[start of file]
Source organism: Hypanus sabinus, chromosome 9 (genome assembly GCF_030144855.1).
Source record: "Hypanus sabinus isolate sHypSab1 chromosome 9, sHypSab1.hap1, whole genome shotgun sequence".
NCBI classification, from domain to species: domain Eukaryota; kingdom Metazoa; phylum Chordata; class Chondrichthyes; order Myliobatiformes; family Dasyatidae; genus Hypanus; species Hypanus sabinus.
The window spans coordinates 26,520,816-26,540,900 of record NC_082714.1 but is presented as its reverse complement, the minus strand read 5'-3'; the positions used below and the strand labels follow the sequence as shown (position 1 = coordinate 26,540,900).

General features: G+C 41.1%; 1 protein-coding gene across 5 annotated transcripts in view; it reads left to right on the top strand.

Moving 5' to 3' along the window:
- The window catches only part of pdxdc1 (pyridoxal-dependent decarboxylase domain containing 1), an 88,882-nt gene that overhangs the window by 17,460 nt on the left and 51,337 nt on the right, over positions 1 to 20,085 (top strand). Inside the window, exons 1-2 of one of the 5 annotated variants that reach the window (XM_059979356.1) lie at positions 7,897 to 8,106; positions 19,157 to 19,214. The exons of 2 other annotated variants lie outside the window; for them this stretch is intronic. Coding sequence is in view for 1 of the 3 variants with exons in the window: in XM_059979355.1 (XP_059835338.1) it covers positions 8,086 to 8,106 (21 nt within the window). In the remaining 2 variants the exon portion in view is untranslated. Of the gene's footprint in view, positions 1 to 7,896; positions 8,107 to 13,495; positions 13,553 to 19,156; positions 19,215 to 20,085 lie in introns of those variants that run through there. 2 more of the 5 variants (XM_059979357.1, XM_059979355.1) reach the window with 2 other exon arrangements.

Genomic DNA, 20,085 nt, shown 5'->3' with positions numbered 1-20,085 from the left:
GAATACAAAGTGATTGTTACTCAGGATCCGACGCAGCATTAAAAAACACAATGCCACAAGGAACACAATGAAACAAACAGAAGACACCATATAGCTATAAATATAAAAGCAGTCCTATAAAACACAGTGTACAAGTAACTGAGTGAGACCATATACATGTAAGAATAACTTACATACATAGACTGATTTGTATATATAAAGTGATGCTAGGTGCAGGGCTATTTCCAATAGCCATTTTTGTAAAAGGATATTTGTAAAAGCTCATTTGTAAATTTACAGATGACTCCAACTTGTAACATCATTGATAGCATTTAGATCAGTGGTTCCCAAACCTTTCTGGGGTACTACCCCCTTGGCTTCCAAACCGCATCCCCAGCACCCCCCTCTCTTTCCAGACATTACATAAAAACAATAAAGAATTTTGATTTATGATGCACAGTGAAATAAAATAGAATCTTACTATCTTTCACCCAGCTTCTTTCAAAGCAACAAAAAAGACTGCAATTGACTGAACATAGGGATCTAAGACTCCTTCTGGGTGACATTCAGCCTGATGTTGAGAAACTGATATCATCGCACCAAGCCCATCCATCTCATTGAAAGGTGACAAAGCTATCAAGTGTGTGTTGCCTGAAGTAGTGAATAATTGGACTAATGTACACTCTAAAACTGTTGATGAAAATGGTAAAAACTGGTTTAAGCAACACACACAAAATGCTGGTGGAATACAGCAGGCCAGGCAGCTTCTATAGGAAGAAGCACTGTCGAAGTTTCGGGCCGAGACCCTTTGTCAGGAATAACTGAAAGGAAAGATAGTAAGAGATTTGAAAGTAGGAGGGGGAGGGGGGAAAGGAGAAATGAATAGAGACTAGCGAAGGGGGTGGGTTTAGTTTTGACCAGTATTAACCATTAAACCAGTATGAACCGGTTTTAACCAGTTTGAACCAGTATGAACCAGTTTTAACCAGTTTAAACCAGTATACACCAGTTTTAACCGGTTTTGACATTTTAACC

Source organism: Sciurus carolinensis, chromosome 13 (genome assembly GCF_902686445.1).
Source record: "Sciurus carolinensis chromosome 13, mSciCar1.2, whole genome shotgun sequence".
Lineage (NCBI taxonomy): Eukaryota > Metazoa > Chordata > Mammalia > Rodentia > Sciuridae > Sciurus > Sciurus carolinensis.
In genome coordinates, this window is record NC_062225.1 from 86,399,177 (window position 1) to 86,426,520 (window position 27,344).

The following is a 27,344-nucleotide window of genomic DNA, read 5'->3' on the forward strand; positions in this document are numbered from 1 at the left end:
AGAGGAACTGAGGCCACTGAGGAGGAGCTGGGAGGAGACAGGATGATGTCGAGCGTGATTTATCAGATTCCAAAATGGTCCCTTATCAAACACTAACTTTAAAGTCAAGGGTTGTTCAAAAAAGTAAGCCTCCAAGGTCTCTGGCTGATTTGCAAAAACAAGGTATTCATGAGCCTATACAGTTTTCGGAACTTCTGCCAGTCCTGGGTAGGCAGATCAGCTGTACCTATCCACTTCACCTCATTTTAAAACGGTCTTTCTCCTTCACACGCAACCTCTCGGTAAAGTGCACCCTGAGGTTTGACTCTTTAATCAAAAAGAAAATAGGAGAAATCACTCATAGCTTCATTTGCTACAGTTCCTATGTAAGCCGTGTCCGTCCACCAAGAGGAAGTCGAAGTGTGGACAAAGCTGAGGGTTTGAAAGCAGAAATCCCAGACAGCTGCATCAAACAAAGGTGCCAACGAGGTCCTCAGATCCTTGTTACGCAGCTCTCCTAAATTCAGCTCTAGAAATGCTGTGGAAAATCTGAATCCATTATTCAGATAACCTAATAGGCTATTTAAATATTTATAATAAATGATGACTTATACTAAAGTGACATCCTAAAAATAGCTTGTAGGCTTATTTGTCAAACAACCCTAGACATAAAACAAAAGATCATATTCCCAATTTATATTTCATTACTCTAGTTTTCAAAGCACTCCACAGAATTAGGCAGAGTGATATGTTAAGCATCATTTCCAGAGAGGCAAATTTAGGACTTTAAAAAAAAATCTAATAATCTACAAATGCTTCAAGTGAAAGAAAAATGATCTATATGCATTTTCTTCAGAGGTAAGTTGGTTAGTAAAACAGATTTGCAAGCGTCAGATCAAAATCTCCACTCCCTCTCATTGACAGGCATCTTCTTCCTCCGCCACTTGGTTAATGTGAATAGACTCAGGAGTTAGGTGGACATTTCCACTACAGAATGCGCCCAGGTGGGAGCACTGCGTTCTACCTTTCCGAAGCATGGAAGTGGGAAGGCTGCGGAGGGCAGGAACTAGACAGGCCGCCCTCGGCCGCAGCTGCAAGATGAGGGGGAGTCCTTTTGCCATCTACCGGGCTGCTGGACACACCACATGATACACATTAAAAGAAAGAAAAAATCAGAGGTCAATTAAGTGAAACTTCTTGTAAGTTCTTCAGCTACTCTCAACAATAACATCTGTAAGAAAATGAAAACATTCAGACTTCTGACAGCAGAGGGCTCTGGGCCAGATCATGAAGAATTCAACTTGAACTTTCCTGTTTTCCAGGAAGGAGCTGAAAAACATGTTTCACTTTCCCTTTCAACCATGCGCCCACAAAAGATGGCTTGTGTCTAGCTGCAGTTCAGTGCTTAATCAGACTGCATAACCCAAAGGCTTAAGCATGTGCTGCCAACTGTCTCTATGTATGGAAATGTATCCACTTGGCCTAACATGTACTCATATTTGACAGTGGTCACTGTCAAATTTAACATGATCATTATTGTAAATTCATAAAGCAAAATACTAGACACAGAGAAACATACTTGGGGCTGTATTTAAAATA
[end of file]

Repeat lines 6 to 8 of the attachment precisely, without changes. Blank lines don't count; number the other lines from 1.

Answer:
Moving 5' to 3' along the window:
- The window catches only part of pdxdc1 (pyridoxal-dependent decarboxylase domain containing 1), an 88,882-nt gene that overhangs the window by 17,460 nt on the left and 51,337 nt on the right, over positions 1 to 20,085 (top strand). Inside the window, exons 1-2 of one of the 5 annotated variants that reach the window (XM_059979356.1) lie at positions 7,897 to 8,106; positions 19,157 to 19,214. The exons of 2 other annotated variants lie outside the window; for them this stretch is intronic. Coding sequence is in view for 1 of the 3 variants with exons in the window: in XM_059979355.1 (XP_059835338.1) it covers positions 8,086 to 8,106 (21 nt within the window). In the remaining 2 variants the exon portion in view is untranslated. Of the gene's footprint in view, positions 1 to 7,896; positions 8,107 to 13,495; positions 13,553 to 19,156; positions 19,215 to 20,085 lie in introns of those variants that run through there. 2 more of the 5 variants (XM_059979357.1, XM_059979355.1) reach the window with 2 other exon arrangements.

Genomic DNA, 20,085 nt, shown 5'->3' with positions numbered 1-20,085 from the left: